Transportation Secretary Drew Lewis threw cold water yesterday on key features of a congressional plan to rescue Washington's crumbling Union Sation, telling lawmakers that, while the idea is good, the necessary money cannot be squeezed out of his department's austere budget.

The plan, proposed earlier this year, calls for turning most of the monumental 76-year-old structure into a complex of privately financed and developed shops and offices. The government's role would include completing the station's unfinished parking garages and ramps and improving the small Amtrak rail terminal, possibly by extending the tracks back to the old concourse area.

Lewis, testifying on a bill that would shift responsibility for Union Station from the Interior Department to the Transportation Department, said that a government partnership with private developers will "probably make this into a worthwhile commercial project." He later called the concept "exciting."

But, in his testimoney before the Senate Environment and Public Works Committee, Lewis said he opposes a proposal by the D.C. Department of Transporation to divert $35 million in federal funds from the city's interstate highway construction program to complete the parking ramp.

"We would like to see [the money] used on the interstate," he said.

The Reagan administration already has slashed $23 million earmarked by the Carter administration for Union Station improvements as part of the Northeast Corridor rail modernization program. Lewis said that existing funds set aside for the Washington-to-Boston improvement project "cannot absorb the costs of developing Union Station."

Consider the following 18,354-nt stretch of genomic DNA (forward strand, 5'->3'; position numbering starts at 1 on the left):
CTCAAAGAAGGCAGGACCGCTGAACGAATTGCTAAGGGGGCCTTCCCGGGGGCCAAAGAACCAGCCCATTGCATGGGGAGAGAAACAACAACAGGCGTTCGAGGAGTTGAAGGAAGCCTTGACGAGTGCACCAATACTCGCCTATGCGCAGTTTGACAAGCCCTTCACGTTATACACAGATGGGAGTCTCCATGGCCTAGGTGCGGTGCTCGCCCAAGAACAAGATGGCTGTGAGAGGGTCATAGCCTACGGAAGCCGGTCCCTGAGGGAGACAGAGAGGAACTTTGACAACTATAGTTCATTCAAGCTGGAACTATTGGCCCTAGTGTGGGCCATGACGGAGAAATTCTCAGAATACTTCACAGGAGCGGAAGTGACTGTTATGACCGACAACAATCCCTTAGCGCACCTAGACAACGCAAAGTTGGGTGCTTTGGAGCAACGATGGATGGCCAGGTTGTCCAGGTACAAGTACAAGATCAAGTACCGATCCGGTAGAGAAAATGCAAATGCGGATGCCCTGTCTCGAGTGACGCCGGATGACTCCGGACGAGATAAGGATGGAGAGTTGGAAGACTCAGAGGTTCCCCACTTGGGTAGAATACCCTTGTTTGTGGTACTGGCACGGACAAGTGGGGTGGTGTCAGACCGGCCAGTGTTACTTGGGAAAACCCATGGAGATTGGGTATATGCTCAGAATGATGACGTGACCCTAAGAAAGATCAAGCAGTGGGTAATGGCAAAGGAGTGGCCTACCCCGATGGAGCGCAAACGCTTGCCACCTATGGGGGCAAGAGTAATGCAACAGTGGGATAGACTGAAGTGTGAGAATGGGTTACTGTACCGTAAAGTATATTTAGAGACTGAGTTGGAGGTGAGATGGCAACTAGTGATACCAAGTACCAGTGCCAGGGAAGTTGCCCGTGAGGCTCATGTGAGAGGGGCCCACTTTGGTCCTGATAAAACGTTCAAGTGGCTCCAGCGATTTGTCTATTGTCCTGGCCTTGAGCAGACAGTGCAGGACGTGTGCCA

Lewis endorsed the station's transfer to his department and supported the approach proposed in a seperate bill that would authorize seperate new funding.

Lewis also urged that engineering and marketing studies, which he said would cost up to $1 million and take about six months, be made for the project.

The fate of Union Station, uncertain for years, has been in serious doubt since last February when heavy rains poured through fisures in its roof, causing plaster to fall from the ceiling and leading officials of Interior's National Park Service to close it to the public.

Since then, railroad passengers have been forced to walk as far as a quarter of a mile around the building to reach the small Amtrak station located in the track area.

Yesterday's testimony did not deal with the cost of roof repairs, which are being done by the park service with available appropriations.

Both Thomas M. Downs, D.C. transporation director, and Richard R. Hite, deputy assistant Interior secretary for policy, criticized Lewis' rejection of the use of interstate highway moeny to complete the parking garage. Downs said the project is regarded as a traffic interceptor for the nearby Center Leg Freeway (I-395).

Lawrence D. Gibson, vice president of Amtrak, supporting the rescue plan, said the existing station handles 4 million passengers a year -- one-third more than Baltimore-Washington International Airport -- and will be woefully cramped with an expected double of rail travelers by 1990.

In prepared testimony, Gilson said the proposed diversion of interstate highway funds "will be disastorous if it does not have the full and enthusiastic backing" of all affected parties.